Then, about 6 hours later, rain fell. Heavy rain, strong winds, a tornado alert, lightning flashes and thunder crashes, unlike any storm I recall experiencing in the Boston area in recent years. We just don’t have such storms, perhaps buffered by the ocean.

[710p] Base of the storm from the #Quabbin Reservoir. http-:pbs.twimg.com:media:COf0eArVEAAdxpI SM.jpg

Storm over Quabbin Reservoir, courtesy National Weather Service

D. and I considered a possible power failure. If the main line went down, would we still have electricity? D. reasoned yes because we have new solar panels. I reasoned no because they are connected to the grid and there is no sun generating electricity. (On Saturday morning, before we began our Mission Council meeting, B. and S. brought us to the straw bale house to inaugurate the solar panels. We mused that here we witness twin mysteries, the sun and electricity itself. What precisely is the sun and how does its energy transform into electricity? Similarly for electricity, what precisely is it and how does it transport power?)

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The Mission Council (aka Steering Committee) views the new solar panels
on the straw bale house

About power failure I believe I had the correct interpretation: if the wires connecting us to the grid were severed by the storm, we would lose electricity. This was not to be tested because, other than a faint flicker, electricity continued. To this morning when I contentedly discovered I could make coffee with the electric coffee maker.

A retreatent faces a decision: how much to integrate into the routine of the retreat facility? Here, as S. explained, I could separate myself totally from the Agape routine, eat when and where and what I like, sleep in, rise early, engage in my own prayer cycle, go off for the entire day, stay in the Hermitage the entire day, bring in and consume booze (secretly), same for meat. Or I could completely be an Agape-er, pray at 7:30 am, eat at 12:30 and 6:30, work as assigned, etc. I choose a middle path. I meditated late with D. last night, nearly falling asleep, but I enjoyed the moment. I prayed with the group in the morning, happily considering the clash between the Hebrew testament reading about revenge and the Christian testament to offer the other cheek. I ate lunch with everyone. I cooked for the happy trio of D., A., and myself (a delicious stir fry from frozen last year’s harvest, and my signature mashed potatoes and carrots, using for my first time an immersion food blender).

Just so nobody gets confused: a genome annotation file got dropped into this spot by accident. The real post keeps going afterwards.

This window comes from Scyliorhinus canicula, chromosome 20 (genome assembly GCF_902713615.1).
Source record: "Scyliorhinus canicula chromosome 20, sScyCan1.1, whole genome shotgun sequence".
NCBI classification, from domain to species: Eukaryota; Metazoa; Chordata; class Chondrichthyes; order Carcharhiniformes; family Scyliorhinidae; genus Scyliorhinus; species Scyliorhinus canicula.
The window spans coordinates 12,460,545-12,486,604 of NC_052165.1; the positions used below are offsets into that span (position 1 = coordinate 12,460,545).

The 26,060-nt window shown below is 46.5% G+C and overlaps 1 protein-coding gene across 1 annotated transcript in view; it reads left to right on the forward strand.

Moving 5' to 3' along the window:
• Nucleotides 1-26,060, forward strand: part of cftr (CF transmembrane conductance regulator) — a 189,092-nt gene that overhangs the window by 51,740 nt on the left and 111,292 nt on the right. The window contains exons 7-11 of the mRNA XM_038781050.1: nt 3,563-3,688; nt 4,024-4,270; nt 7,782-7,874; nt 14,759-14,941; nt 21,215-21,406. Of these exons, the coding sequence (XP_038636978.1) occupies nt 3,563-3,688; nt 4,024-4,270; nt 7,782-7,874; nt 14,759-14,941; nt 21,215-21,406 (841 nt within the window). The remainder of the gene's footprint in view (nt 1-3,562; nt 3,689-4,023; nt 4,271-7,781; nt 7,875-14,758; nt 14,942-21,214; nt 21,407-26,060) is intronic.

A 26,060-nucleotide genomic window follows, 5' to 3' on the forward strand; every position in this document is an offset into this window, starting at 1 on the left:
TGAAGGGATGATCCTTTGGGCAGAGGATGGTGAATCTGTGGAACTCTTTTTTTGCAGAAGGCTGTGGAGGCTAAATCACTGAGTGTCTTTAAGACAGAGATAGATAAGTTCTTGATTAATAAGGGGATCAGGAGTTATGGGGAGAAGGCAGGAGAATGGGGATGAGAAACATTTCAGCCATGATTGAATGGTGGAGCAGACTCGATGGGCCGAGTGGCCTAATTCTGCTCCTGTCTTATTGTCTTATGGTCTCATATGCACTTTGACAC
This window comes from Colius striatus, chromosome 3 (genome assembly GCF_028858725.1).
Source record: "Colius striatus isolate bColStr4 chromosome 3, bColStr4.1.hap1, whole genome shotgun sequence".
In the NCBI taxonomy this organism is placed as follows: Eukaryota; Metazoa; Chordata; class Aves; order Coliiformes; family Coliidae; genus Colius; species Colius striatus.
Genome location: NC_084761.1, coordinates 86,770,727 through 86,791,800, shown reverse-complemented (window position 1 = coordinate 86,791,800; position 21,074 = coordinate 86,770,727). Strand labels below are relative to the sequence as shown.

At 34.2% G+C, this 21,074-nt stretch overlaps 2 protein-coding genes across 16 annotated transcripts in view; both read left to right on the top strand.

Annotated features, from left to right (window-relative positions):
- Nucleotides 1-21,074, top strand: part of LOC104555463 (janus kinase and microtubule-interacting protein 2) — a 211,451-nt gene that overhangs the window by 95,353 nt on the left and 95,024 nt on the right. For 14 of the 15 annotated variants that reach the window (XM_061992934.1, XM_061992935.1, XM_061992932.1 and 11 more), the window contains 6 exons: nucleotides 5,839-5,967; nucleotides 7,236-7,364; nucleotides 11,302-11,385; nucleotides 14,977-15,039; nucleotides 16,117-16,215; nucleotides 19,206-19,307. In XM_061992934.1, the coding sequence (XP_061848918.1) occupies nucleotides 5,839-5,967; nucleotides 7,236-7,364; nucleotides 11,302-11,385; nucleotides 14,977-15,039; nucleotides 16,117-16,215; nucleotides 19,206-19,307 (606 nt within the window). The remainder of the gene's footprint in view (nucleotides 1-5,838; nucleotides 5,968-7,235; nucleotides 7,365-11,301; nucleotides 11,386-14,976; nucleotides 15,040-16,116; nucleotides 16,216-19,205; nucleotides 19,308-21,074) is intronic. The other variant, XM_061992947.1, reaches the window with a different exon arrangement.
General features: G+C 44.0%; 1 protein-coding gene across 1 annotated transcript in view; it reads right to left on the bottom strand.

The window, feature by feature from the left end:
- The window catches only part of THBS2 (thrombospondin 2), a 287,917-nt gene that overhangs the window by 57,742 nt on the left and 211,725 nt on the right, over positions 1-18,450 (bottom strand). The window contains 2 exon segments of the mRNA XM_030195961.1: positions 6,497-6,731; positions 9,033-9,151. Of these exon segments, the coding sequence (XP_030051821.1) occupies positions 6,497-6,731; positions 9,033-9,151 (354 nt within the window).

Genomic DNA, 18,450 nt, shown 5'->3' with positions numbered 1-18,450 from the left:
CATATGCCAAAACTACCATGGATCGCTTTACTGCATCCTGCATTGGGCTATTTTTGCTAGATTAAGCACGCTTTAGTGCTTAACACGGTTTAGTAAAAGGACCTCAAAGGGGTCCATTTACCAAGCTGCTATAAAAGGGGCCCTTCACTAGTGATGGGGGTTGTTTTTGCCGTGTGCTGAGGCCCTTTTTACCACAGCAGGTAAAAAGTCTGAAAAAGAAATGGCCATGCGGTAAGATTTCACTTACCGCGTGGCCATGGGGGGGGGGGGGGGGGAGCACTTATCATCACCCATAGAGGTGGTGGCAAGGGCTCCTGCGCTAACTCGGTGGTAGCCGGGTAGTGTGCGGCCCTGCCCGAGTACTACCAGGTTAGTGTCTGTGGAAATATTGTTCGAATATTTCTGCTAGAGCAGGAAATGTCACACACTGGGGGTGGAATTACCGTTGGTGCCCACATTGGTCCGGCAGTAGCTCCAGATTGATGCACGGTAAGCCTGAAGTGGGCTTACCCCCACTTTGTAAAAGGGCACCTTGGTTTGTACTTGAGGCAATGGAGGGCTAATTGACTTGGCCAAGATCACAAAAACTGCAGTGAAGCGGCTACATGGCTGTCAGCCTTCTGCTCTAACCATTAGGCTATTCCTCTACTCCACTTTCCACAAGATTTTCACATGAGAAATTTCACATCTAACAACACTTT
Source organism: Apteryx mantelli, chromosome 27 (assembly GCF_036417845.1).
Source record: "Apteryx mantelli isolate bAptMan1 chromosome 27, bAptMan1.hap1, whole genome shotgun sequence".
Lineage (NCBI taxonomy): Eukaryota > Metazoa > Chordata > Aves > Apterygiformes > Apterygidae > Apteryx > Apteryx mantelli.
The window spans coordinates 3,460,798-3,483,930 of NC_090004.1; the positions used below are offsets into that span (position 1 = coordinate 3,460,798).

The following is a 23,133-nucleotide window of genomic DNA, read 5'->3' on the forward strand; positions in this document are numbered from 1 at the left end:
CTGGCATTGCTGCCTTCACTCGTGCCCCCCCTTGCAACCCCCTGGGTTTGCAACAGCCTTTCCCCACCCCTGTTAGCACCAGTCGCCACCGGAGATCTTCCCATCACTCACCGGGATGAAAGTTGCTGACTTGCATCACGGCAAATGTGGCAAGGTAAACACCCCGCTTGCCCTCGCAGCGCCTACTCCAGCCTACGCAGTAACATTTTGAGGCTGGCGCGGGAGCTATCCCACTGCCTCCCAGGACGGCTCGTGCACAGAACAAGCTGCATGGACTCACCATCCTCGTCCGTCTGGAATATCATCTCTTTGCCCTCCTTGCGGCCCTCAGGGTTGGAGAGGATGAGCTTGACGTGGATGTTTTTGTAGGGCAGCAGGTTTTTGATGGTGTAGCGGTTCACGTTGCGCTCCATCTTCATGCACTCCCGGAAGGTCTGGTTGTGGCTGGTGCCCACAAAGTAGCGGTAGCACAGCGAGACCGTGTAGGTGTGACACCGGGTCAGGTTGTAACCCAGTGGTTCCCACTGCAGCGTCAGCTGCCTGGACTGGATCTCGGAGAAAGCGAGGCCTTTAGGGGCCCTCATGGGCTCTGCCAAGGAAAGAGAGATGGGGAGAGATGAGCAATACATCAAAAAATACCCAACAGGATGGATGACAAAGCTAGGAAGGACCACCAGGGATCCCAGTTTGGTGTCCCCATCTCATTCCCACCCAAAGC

I biked to the Quabbin for the second time this trip, thru Gate 43, down the long road to the boat dock, a brief foray onto a trail, and back. Not very thrilling, but loaded with memories. Most recently a bunch of us from the Mission Council (Agape’s steering committee) during our weekend retreat last spring walked to this spot and observed and photographed the dam. Bob had photographed us as a group but never sent us the photo. Earlier I was here with Sh. as part of the workday experience, probably driving to this spot to picnic. The tables we’d eaten at had vanished. (But not the memory, not yet.)

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Part of the Mission Council at Quabbin, photo by Bob Wegener

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A small section of the Quabbin Reservoir, January 2018
Click for enlargement

Despite the heat and despite the fact that I’d already expended a fair amount of energy in the morning on the garden, I felt a new ease in scaling the hills on my bike. Not as arduous as the day before; I’m getting used to these hills.

Nothing photographically. Not a pixel recorded to be later manipulated and shown. In fact, as much as I remain attentive to photo possibilities, so far on this retreat I am not strongly motivated to using my camera. If I return home with few photos, I doubt I’ll be disappointed. I’m not here to photograph; I’m here to heal, to enjoy, to serve, and to appreciate the earth.

Via email I learned that L.L. from Friends Meeting Cambridge suffered a stroke. At last word she was unconscious and expected to shift to hospice in her home. What a blow. I’m not sure what precursors existed for her, whether she had any signs of impending final days—and whether this even presages her final days—but I suspect, if she were conscious, she would be utterly surprised. As my father was when he was “stroked” by the hand of death. I recall visiting him in the ER shortly after his stroke and heart attack, how surprised and fearful he looked. He might have been thinking, “what has happened to me, why can’t I think as I was once could?”

Where I write now, in the sun room, I am surrounded by ancestors—Paul Hood, Phil and Dan Berrigan, Dave Delinger, Juanita and Wally Nelson, Tom Lewis, Rich Bachtold, Pat Tracey—all represent the dead; and Islam Mathematica, Tom Gumbleton, Charlie McCarthy, Teresa Shanley, S. and B. of course, Brother Kato, Omar, Ali, Saba—who remain alive.

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Philip Berrigan, we remember you with deep affection and remain inspired by your life. Presente 

On December 6, 2002, Philip Berrigan died of liver and kidney cancer at the age of 79 at Jonah House in Baltimore. In a last statement, he said “I die with the conviction, held since 1968 and Catonsville, that nuclear weapons are the scourge of the earth; to mine for them, manufacture them, deploy them, use them, is a curse against God, the human family, and the earth itself. (Agape Community)

Like my friend L.L. and my father Fran, some of the dead may have been struck rapidly, with barely a hint of their new station in life, whereas others may have suffered long days of pain and worry—and expense.

I ponder: who of my community will die next? Me maybe, a daughter, someone here today, Sh., someone from the Quaker community?

Who and what once existed below the waters of Quabbin

MORE TO FOLLOW

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PairDieInGazaMarch